President Bashar Assad's government will "never accept" the removal of two militant groups from a list of terrorist organizations barred from peace talks, a Syrian official said, while an opposition figure called on the international community on Sunday to stop Russia's "crimes in Syria."
Ahrar al-Sham and the Army of Islam, two Islamic groups fighting to overthrow Assad, agreed to take part in U.N.-sponsored peace talks in Geneva. The ultraconservative Ahrar al-Sham is not part of the team sent to Geneva, but the delegation has named Army of Islam official Mohammed Alloush as its chief negotiator.
A U.N. Security Council resolution adopted last month tasked Jordan with compiling an agreed list of terrorist organizations that would be excluded from the talks. Work on the list is still underway.
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Assad's government has long referred to all those fighting to overthrow him as terrorists, but has agreed to negotiations with some armed groups in the latest talks. Virtually all parties agree that the Islamic State group and the al-Qaida-affiliated Nusra Front be excluded.
The two sides are divided over Ahrar al-Sham and the Army of Islam, which the Syrian government and its close ally Russia view as extremists. The mainstream opposition views both groups as fellow rebels, despite their ideological differences.
Syrian Information Minister Omar al-Zoubi said on state TV late Saturday that the government would "never accept" the two groups being removed from the list.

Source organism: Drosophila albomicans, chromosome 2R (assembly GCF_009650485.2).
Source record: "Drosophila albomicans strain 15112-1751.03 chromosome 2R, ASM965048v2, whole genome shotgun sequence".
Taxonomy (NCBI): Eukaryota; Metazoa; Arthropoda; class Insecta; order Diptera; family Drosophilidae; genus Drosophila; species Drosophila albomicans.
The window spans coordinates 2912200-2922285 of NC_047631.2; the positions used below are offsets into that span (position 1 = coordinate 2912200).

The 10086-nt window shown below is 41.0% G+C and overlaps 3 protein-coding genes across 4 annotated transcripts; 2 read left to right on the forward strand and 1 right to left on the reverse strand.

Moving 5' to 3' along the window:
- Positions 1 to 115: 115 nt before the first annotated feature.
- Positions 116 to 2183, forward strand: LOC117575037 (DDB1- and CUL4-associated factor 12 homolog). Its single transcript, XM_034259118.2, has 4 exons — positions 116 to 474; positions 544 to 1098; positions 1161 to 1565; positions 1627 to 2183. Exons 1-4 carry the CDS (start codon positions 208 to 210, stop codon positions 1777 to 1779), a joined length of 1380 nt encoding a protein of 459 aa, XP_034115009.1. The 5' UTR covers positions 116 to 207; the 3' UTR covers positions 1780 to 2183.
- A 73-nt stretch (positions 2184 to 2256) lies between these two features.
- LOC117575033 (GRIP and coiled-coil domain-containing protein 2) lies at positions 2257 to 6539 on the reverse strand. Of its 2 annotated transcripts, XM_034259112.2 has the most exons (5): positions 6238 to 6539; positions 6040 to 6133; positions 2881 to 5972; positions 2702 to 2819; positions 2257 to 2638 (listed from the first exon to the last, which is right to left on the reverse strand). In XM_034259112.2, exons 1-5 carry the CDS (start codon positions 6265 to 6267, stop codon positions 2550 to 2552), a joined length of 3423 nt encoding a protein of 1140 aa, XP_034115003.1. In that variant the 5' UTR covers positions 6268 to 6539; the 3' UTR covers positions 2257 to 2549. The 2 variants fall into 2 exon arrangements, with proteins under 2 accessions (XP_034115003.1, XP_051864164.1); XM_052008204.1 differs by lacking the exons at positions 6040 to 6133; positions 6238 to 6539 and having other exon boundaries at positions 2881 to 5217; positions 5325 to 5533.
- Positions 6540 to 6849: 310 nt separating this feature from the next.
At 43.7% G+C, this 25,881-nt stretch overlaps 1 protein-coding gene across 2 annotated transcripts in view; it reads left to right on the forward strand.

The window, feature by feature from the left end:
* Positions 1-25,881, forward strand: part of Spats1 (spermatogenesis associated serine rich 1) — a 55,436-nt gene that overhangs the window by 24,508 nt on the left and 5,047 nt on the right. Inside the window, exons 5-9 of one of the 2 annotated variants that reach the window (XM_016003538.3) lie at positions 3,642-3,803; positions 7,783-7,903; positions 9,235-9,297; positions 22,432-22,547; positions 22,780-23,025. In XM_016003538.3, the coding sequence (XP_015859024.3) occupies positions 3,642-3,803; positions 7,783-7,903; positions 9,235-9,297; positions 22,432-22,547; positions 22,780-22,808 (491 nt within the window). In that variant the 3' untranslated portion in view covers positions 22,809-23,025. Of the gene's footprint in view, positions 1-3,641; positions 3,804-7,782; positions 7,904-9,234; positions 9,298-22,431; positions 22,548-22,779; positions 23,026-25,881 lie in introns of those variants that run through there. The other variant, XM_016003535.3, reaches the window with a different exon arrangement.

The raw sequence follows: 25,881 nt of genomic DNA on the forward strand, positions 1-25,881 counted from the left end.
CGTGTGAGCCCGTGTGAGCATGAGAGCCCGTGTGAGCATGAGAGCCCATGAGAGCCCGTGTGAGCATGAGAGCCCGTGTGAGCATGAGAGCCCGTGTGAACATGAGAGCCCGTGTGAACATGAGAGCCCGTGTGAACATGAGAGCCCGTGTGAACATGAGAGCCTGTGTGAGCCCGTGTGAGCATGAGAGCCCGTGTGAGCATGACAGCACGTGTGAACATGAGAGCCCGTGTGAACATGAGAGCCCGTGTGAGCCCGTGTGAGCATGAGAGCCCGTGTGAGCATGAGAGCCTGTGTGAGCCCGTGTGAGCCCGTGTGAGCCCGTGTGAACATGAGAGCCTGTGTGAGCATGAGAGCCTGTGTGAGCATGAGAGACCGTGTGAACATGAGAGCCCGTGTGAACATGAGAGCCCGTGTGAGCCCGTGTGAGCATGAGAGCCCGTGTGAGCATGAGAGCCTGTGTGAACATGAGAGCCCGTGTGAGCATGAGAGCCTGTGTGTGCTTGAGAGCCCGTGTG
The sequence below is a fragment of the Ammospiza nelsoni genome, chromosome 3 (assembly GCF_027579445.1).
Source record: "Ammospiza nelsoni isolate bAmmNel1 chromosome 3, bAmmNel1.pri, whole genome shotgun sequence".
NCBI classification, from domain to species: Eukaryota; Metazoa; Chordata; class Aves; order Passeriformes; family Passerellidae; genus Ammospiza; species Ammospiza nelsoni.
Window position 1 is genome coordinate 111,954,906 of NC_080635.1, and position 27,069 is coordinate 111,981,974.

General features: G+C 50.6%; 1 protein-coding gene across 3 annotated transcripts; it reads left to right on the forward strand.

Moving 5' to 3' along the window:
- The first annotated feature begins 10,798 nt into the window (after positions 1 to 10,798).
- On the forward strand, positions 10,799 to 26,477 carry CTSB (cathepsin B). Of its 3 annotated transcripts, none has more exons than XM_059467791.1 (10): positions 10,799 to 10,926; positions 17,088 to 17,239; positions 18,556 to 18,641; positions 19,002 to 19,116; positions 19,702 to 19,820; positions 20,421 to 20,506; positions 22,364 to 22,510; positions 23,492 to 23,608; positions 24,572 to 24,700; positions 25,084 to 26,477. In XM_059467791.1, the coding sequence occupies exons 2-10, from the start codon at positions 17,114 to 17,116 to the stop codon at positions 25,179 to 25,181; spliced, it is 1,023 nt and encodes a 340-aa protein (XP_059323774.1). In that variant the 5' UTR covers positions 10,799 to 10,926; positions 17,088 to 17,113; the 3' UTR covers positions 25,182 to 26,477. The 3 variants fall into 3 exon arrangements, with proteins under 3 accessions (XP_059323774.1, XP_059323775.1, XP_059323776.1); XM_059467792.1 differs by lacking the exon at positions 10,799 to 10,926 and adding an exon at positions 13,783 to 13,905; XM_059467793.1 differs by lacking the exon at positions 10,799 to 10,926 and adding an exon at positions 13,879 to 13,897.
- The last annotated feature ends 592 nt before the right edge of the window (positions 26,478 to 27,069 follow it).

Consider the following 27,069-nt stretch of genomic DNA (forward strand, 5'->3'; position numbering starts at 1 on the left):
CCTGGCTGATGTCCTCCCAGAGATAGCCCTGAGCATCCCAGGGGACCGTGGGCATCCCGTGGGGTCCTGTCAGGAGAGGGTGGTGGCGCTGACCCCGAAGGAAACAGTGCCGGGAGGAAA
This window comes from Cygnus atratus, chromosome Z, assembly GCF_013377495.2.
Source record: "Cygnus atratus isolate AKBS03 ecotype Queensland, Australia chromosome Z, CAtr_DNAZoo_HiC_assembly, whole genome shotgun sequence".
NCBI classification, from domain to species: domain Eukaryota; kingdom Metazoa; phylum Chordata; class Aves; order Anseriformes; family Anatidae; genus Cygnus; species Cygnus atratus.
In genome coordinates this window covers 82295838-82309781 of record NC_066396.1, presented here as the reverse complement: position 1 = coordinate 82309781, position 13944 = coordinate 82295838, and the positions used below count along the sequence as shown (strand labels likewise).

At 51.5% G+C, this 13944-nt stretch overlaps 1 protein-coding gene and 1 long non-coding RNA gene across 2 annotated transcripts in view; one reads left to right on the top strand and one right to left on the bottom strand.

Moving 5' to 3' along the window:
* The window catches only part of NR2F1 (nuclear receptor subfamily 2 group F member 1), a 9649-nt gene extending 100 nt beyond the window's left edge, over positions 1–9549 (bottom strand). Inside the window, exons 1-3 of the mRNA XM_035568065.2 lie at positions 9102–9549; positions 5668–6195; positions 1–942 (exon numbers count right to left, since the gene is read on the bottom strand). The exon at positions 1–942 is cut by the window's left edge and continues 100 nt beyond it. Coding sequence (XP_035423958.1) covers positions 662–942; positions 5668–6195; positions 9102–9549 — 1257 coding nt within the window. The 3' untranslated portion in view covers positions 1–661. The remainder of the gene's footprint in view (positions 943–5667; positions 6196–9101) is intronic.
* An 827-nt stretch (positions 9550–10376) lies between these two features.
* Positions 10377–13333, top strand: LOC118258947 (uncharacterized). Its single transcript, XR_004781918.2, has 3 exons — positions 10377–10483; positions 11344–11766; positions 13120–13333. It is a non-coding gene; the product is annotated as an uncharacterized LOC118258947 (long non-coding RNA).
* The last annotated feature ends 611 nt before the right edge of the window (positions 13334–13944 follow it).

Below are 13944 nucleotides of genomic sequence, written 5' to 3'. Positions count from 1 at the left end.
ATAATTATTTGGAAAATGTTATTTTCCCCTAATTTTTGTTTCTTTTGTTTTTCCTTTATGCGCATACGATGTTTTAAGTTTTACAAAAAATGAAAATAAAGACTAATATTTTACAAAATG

"We will neither sit down directly with terrorists, nor have dialogue with them," he said.
The meetings in Geneva, billed as multiparty talks, are part of a process outlined in last month's U.N. resolution that envisions an 18-month timetable for a political transition in Syria, including the drafting of a new constitution and elections.
In Geneva, a delegation of the main opposition group was scheduled to meet with U.N. Special Envoy to Syria Staffan de Mistura, who began the peace talks on Friday with a meeting with the Syrian government's delegation, opposition spokesman Salem al-Mislet told The Associated Press on Sunday.
The opposition's delegation says it will not take part in the indirect talks until its demands are met, including lifting the siege imposed on rebel-held areas and an end to Russian and Syrian bombardment of regions controlled by opposition fighters.
"It's the duty of the responsibility of members of the Security Council to put the pressure on Russia to stop these crimes in Syria," al-Mislet said in English.
"It's enough killing our children, killing civilians. They pretend to fight terrorism. In fact they don't fight terrorism because they bring terrorism there and ISIS is spreading in many areas in Syria more than before because of these Russian strikes," al-Mislet said, using a term to refer to the Islamic State group.
Russia began its air campaign Sept. 30, saying its strikes are meant to weaken IS and other "terrorists" in Syria, but Western officials and Syrian rebels say most of the strikes have focused on central and northern Syria, where IS does not have a strong presence.
Russia has been one of the strongest supporters of Syrian President Bashar Assad since the start of the uprising in 2011.
Also Sunday, two explosions went off in the predominantly Shiite Damascus suburb of Sayyida Zeinab, killing at least 10 people, state TV said. The report said one blast was triggered by a car bomb and the second by a suicide bomber.
The Britain-based Syrian Observatory for Human Rights, an opposition group that monitors both sides of the conflict through a network of activists inside Syria, said the blast killed 12 people and wounded about two dozen.